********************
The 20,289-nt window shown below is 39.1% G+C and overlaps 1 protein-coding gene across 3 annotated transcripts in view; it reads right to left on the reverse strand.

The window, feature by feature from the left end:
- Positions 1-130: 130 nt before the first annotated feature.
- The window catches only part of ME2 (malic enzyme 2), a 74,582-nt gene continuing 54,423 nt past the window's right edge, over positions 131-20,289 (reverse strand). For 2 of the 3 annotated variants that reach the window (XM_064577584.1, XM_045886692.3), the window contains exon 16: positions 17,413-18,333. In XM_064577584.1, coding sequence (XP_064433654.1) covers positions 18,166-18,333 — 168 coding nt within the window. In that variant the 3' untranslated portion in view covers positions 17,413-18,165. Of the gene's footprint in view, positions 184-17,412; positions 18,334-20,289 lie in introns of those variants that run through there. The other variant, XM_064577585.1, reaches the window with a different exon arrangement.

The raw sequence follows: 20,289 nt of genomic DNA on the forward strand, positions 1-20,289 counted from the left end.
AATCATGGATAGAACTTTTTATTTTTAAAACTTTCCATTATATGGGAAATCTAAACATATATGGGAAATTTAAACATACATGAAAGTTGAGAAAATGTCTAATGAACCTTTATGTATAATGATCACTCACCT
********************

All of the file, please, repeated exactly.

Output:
The 20,289-nt window shown below is 39.1% G+C and overlaps 1 protein-coding gene across 3 annotated transcripts in view; it reads right to left on the reverse strand.

The window, feature by feature from the left end:
- Positions 1-130: 130 nt before the first annotated feature.
- The window catches only part of ME2 (malic enzyme 2), a 74,582-nt gene continuing 54,423 nt past the window's right edge, over positions 131-20,289 (reverse strand). For 2 of the 3 annotated variants that reach the window (XM_064577584.1, XM_045886692.3), the window contains exon 16: positions 17,413-18,333. In XM_064577584.1, coding sequence (XP_064433654.1) covers positions 18,166-18,333 — 168 coding nt within the window. In that variant the 3' untranslated portion in view covers positions 17,413-18,165. Of the gene's footprint in view, positions 184-17,412; positions 18,334-20,289 lie in introns of those variants that run through there. The other variant, XM_064577585.1, reaches the window with a different exon arrangement.

The raw sequence follows: 20,289 nt of genomic DNA on the forward strand, positions 1-20,289 counted from the left end.
AATCATGGATAGAACTTTTTATTTTTAAAACTTTCCATTATATGGGAAATCTAAACATATATGGGAAATTTAAACATACATGAAAGTTGAGAAAATGTCTAATGAACCTTTATGTATAATGATCACTCACCT